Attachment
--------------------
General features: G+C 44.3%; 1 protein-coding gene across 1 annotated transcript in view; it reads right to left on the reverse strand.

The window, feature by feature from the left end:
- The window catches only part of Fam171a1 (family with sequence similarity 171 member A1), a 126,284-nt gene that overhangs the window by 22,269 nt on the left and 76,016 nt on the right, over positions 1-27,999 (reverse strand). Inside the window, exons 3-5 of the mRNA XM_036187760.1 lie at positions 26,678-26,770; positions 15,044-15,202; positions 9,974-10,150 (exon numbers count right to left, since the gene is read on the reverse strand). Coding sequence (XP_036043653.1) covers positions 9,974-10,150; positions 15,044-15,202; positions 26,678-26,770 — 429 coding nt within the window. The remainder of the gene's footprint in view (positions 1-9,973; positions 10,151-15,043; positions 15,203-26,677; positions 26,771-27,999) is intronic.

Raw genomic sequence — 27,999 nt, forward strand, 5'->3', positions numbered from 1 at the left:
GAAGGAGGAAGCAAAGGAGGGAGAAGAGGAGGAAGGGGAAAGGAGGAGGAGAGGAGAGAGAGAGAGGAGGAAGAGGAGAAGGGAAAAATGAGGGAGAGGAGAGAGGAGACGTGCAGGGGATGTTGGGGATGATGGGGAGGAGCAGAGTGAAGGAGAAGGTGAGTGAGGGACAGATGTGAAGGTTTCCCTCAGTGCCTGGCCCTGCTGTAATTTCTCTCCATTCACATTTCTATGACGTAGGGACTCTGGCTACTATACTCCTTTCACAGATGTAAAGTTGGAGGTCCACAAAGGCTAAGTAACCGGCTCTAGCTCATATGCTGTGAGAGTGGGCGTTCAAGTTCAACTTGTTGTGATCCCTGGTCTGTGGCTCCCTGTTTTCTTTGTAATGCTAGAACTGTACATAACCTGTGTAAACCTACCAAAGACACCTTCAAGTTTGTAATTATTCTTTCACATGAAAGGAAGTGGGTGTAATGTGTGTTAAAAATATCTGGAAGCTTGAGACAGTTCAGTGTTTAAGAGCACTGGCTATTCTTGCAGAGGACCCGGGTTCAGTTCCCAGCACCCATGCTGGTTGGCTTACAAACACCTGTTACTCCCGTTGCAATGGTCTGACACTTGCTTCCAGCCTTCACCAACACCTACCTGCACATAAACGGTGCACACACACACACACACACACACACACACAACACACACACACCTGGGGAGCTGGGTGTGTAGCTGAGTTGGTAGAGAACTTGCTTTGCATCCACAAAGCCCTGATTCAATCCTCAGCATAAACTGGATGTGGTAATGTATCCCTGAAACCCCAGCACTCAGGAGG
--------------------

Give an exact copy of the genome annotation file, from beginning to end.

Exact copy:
General features: G+C 44.3%; 1 protein-coding gene across 1 annotated transcript in view; it reads right to left on the reverse strand.

The window, feature by feature from the left end:
- The window catches only part of Fam171a1 (family with sequence similarity 171 member A1), a 126,284-nt gene that overhangs the window by 22,269 nt on the left and 76,016 nt on the right, over positions 1-27,999 (reverse strand). Inside the window, exons 3-5 of the mRNA XM_036187760.1 lie at positions 26,678-26,770; positions 15,044-15,202; positions 9,974-10,150 (exon numbers count right to left, since the gene is read on the reverse strand). Coding sequence (XP_036043653.1) covers positions 9,974-10,150; positions 15,044-15,202; positions 26,678-26,770 — 429 coding nt within the window. The remainder of the gene's footprint in view (positions 1-9,973; positions 10,151-15,043; positions 15,203-26,677; positions 26,771-27,999) is intronic.

Raw genomic sequence — 27,999 nt, forward strand, 5'->3', positions numbered from 1 at the left:
GAAGGAGGAAGCAAAGGAGGGAGAAGAGGAGGAAGGGGAAAGGAGGAGGAGAGGAGAGAGAGAGAGGAGGAAGAGGAGAAGGGAAAAATGAGGGAGAGGAGAGAGGAGACGTGCAGGGGATGTTGGGGATGATGGGGAGGAGCAGAGTGAAGGAGAAGGTGAGTGAGGGACAGATGTGAAGGTTTCCCTCAGTGCCTGGCCCTGCTGTAATTTCTCTCCATTCACATTTCTATGACGTAGGGACTCTGGCTACTATACTCCTTTCACAGATGTAAAGTTGGAGGTCCACAAAGGCTAAGTAACCGGCTCTAGCTCATATGCTGTGAGAGTGGGCGTTCAAGTTCAACTTGTTGTGATCCCTGGTCTGTGGCTCCCTGTTTTCTTTGTAATGCTAGAACTGTACATAACCTGTGTAAACCTACCAAAGACACCTTCAAGTTTGTAATTATTCTTTCACATGAAAGGAAGTGGGTGTAATGTGTGTTAAAAATATCTGGAAGCTTGAGACAGTTCAGTGTTTAAGAGCACTGGCTATTCTTGCAGAGGACCCGGGTTCAGTTCCCAGCACCCATGCTGGTTGGCTTACAAACACCTGTTACTCCCGTTGCAATGGTCTGACACTTGCTTCCAGCCTTCACCAACACCTACCTGCACATAAACGGTGCACACACACACACACACACACACACACACAACACACACACACCTGGGGAGCTGGGTGTGTAGCTGAGTTGGTAGAGAACTTGCTTTGCATCCACAAAGCCCTGATTCAATCCTCAGCATAAACTGGATGTGGTAATGTATCCCTGAAACCCCAGCACTCAGGAGG